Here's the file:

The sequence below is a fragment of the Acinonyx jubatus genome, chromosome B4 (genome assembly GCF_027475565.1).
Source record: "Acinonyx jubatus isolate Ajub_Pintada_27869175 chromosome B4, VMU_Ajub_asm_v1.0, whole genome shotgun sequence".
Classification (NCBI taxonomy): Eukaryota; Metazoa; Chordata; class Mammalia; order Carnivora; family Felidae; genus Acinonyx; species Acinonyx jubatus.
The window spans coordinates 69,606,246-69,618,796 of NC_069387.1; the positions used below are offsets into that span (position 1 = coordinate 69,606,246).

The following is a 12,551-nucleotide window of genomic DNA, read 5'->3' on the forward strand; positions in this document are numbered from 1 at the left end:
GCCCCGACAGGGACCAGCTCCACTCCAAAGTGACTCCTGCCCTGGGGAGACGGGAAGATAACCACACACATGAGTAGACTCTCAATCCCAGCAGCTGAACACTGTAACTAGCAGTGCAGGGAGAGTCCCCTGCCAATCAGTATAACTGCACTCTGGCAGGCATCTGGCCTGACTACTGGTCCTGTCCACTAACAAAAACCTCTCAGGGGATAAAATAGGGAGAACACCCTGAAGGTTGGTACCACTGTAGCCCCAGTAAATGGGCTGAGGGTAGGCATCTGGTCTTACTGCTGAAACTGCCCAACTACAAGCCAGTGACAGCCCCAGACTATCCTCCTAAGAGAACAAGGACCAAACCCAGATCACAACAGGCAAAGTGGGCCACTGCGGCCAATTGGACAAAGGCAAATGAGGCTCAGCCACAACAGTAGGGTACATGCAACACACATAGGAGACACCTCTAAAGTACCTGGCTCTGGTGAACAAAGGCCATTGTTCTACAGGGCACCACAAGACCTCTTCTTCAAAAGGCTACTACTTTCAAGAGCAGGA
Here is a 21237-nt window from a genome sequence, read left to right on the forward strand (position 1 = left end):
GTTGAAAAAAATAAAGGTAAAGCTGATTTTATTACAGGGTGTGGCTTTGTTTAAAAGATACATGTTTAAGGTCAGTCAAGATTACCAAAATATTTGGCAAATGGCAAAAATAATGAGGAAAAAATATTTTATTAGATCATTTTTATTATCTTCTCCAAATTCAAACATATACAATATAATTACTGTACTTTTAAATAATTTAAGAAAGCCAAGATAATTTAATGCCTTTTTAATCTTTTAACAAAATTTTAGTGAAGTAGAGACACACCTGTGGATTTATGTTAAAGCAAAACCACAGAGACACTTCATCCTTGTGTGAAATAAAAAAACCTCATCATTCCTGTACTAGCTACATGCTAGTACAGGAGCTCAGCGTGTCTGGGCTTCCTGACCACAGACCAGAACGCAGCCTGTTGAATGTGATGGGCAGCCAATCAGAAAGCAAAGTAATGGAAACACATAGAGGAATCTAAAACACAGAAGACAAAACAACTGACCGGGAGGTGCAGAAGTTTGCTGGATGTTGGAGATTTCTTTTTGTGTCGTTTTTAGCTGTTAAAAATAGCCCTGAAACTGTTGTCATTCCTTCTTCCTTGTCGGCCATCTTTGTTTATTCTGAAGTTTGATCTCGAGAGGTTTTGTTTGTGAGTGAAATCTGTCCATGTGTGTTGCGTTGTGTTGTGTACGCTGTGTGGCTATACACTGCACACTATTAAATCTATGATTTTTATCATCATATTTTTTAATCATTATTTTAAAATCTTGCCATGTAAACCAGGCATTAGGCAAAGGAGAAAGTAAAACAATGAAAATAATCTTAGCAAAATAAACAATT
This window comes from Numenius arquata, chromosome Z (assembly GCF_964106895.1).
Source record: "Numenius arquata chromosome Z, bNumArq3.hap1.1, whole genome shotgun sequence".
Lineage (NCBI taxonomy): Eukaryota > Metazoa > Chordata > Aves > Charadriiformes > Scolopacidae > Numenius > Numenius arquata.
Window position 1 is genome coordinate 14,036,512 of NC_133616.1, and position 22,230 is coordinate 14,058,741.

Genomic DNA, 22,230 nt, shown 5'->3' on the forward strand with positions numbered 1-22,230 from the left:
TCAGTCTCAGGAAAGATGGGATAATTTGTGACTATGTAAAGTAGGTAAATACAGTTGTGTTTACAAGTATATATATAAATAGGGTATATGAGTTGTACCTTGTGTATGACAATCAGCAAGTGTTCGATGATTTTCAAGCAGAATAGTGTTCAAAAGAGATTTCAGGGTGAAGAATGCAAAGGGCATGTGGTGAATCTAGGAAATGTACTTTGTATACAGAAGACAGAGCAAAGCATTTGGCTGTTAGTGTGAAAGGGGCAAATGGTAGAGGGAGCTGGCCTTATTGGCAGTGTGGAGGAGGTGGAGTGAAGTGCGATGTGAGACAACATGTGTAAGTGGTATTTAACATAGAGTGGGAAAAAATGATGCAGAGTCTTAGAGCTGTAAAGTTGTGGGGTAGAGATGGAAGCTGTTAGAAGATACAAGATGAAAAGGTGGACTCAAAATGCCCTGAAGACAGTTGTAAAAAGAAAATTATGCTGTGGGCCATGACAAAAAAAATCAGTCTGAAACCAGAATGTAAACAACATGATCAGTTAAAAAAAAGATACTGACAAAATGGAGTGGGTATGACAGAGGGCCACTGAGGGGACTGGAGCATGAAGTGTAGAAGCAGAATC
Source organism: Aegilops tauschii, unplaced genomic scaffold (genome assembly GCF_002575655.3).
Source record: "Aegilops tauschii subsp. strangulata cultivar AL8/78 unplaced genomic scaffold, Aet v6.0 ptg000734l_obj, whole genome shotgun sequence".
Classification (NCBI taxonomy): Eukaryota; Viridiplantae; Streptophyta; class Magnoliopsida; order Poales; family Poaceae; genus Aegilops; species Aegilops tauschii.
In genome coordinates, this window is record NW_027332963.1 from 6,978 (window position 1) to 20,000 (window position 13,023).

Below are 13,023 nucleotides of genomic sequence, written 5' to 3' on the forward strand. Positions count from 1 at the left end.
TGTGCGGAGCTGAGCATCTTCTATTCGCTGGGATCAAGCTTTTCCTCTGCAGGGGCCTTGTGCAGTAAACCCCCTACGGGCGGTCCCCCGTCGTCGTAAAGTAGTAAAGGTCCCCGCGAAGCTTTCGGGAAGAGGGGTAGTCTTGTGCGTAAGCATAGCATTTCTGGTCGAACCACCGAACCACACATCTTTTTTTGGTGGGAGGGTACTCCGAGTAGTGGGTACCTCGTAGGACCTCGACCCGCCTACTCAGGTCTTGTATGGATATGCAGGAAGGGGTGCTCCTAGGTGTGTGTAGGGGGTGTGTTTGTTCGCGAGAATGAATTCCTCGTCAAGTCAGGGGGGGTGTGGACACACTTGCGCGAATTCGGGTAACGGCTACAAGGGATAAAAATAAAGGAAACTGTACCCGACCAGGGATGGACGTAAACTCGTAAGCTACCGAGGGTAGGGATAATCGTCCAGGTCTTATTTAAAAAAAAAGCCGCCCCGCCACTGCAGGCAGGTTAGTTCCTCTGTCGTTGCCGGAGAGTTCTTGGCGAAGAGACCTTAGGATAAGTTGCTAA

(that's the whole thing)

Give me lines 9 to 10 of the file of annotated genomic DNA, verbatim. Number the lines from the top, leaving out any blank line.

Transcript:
This window comes from Numenius arquata, chromosome Z (assembly GCF_964106895.1).
Source record: "Numenius arquata chromosome Z, bNumArq3.hap1.1, whole genome shotgun sequence".